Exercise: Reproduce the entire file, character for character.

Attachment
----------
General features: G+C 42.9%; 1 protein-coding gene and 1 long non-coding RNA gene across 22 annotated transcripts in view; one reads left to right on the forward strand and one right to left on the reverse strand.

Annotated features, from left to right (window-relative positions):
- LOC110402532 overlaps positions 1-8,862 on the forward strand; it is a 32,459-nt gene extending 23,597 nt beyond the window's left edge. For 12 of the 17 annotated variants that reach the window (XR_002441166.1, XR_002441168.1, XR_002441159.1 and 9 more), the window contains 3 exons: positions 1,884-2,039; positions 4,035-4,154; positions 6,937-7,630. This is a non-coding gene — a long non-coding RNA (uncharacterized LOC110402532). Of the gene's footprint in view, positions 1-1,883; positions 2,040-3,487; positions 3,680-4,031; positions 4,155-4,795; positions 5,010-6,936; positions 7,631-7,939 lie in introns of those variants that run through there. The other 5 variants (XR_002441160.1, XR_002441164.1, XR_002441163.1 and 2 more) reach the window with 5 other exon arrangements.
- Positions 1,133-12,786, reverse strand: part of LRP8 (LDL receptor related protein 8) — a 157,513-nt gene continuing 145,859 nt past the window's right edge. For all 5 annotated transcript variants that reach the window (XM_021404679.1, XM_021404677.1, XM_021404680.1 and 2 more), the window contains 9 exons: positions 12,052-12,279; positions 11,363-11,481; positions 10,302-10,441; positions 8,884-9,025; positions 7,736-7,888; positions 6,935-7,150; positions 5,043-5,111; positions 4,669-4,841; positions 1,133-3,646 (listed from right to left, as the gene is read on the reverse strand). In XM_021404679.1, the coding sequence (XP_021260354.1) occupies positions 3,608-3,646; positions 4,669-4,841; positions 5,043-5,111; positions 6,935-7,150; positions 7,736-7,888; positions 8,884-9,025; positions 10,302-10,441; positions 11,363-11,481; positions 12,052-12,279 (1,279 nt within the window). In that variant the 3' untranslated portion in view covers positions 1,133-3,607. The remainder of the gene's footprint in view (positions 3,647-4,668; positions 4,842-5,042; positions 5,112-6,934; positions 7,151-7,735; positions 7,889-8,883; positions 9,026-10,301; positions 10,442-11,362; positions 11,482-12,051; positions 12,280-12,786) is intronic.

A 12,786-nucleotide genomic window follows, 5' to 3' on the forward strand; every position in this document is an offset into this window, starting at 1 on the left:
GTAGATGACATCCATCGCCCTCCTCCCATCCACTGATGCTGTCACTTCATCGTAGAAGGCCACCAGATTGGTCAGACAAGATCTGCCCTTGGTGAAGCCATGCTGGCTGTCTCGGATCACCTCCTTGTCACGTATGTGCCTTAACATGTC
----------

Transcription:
General features: G+C 42.9%; 1 protein-coding gene and 1 long non-coding RNA gene across 22 annotated transcripts in view; one reads left to right on the forward strand and one right to left on the reverse strand.

Annotated features, from left to right (window-relative positions):
- LOC110402532 overlaps positions 1-8,862 on the forward strand; it is a 32,459-nt gene extending 23,597 nt beyond the window's left edge. For 12 of the 17 annotated variants that reach the window (XR_002441166.1, XR_002441168.1, XR_002441159.1 and 9 more), the window contains 3 exons: positions 1,884-2,039; positions 4,035-4,154; positions 6,937-7,630. This is a non-coding gene — a long non-coding RNA (uncharacterized LOC110402532). Of the gene's footprint in view, positions 1-1,883; positions 2,040-3,487; positions 3,680-4,031; positions 4,155-4,795; positions 5,010-6,936; positions 7,631-7,939 lie in introns of those variants that run through there. The other 5 variants (XR_002441160.1, XR_002441164.1, XR_002441163.1 and 2 more) reach the window with 5 other exon arrangements.
- Positions 1,133-12,786, reverse strand: part of LRP8 (LDL receptor related protein 8) — a 157,513-nt gene continuing 145,859 nt past the window's right edge. For all 5 annotated transcript variants that reach the window (XM_021404679.1, XM_021404677.1, XM_021404680.1 and 2 more), the window contains 9 exons: positions 12,052-12,279; positions 11,363-11,481; positions 10,302-10,441; positions 8,884-9,025; positions 7,736-7,888; positions 6,935-7,150; positions 5,043-5,111; positions 4,669-4,841; positions 1,133-3,646 (listed from right to left, as the gene is read on the reverse strand). In XM_021404679.1, the coding sequence (XP_021260354.1) occupies positions 3,608-3,646; positions 4,669-4,841; positions 5,043-5,111; positions 6,935-7,150; positions 7,736-7,888; positions 8,884-9,025; positions 10,302-10,441; positions 11,363-11,481; positions 12,052-12,279 (1,279 nt within the window). In that variant the 3' untranslated portion in view covers positions 1,133-3,607. The remainder of the gene's footprint in view (positions 3,647-4,668; positions 4,842-5,042; positions 5,112-6,934; positions 7,151-7,735; positions 7,889-8,883; positions 9,026-10,301; positions 10,442-11,362; positions 11,482-12,051; positions 12,280-12,786) is intronic.

A 12,786-nucleotide genomic window follows, 5' to 3' on the forward strand; every position in this document is an offset into this window, starting at 1 on the left:
GTAGATGACATCCATCGCCCTCCTCCCATCCACTGATGCTGTCACTTCATCGTAGAAGGCCACCAGATTGGTCAGACAAGATCTGCCCTTGGTGAAGCCATGCTGGCTGTCTCGGATCACCTCCTTGTCACGTATGTGCCTTAACATGTC